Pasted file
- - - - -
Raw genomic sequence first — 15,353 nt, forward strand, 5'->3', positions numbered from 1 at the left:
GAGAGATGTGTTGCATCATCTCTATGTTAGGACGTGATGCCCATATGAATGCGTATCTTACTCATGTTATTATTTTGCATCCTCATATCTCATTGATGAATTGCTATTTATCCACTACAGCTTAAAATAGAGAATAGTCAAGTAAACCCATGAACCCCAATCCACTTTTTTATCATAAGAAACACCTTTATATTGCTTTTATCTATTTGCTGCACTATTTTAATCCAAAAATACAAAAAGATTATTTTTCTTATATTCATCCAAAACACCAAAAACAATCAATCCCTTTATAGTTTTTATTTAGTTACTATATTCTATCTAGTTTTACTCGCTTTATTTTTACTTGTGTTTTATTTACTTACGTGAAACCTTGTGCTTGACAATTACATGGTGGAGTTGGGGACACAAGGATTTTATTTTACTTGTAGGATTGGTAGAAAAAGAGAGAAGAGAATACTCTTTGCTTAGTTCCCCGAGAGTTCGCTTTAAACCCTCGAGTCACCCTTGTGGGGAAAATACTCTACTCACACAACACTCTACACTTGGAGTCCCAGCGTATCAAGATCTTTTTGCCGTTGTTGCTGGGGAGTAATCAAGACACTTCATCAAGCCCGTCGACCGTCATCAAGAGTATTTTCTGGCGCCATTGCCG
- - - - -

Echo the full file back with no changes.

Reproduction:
Raw genomic sequence first — 15,353 nt, forward strand, 5'->3', positions numbered from 1 at the left:
GAGAGATGTGTTGCATCATCTCTATGTTAGGACGTGATGCCCATATGAATGCGTATCTTACTCATGTTATTATTTTGCATCCTCATATCTCATTGATGAATTGCTATTTATCCACTACAGCTTAAAATAGAGAATAGTCAAGTAAACCCATGAACCCCAATCCACTTTTTTATCATAAGAAACACCTTTATATTGCTTTTATCTATTTGCTGCACTATTTTAATCCAAAAATACAAAAAGATTATTTTTCTTATATTCATCCAAAACACCAAAAACAATCAATCCCTTTATAGTTTTTATTTAGTTACTATATTCTATCTAGTTTTACTCGCTTTATTTTTACTTGTGTTTTATTTACTTACGTGAAACCTTGTGCTTGACAATTACATGGTGGAGTTGGGGACACAAGGATTTTATTTTACTTGTAGGATTGGTAGAAAAAGAGAGAAGAGAATACTCTTTGCTTAGTTCCCCGAGAGTTCGCTTTAAACCCTCGAGTCACCCTTGTGGGGAAAATACTCTACTCACACAACACTCTACACTTGGAGTCCCAGCGTATCAAGATCTTTTTGCCGTTGTTGCTGGGGAGTAATCAAGACACTTCATCAAGCCCGTCGACCGTCATCAAGAGTATTTTCTGGCGCCATTGCCG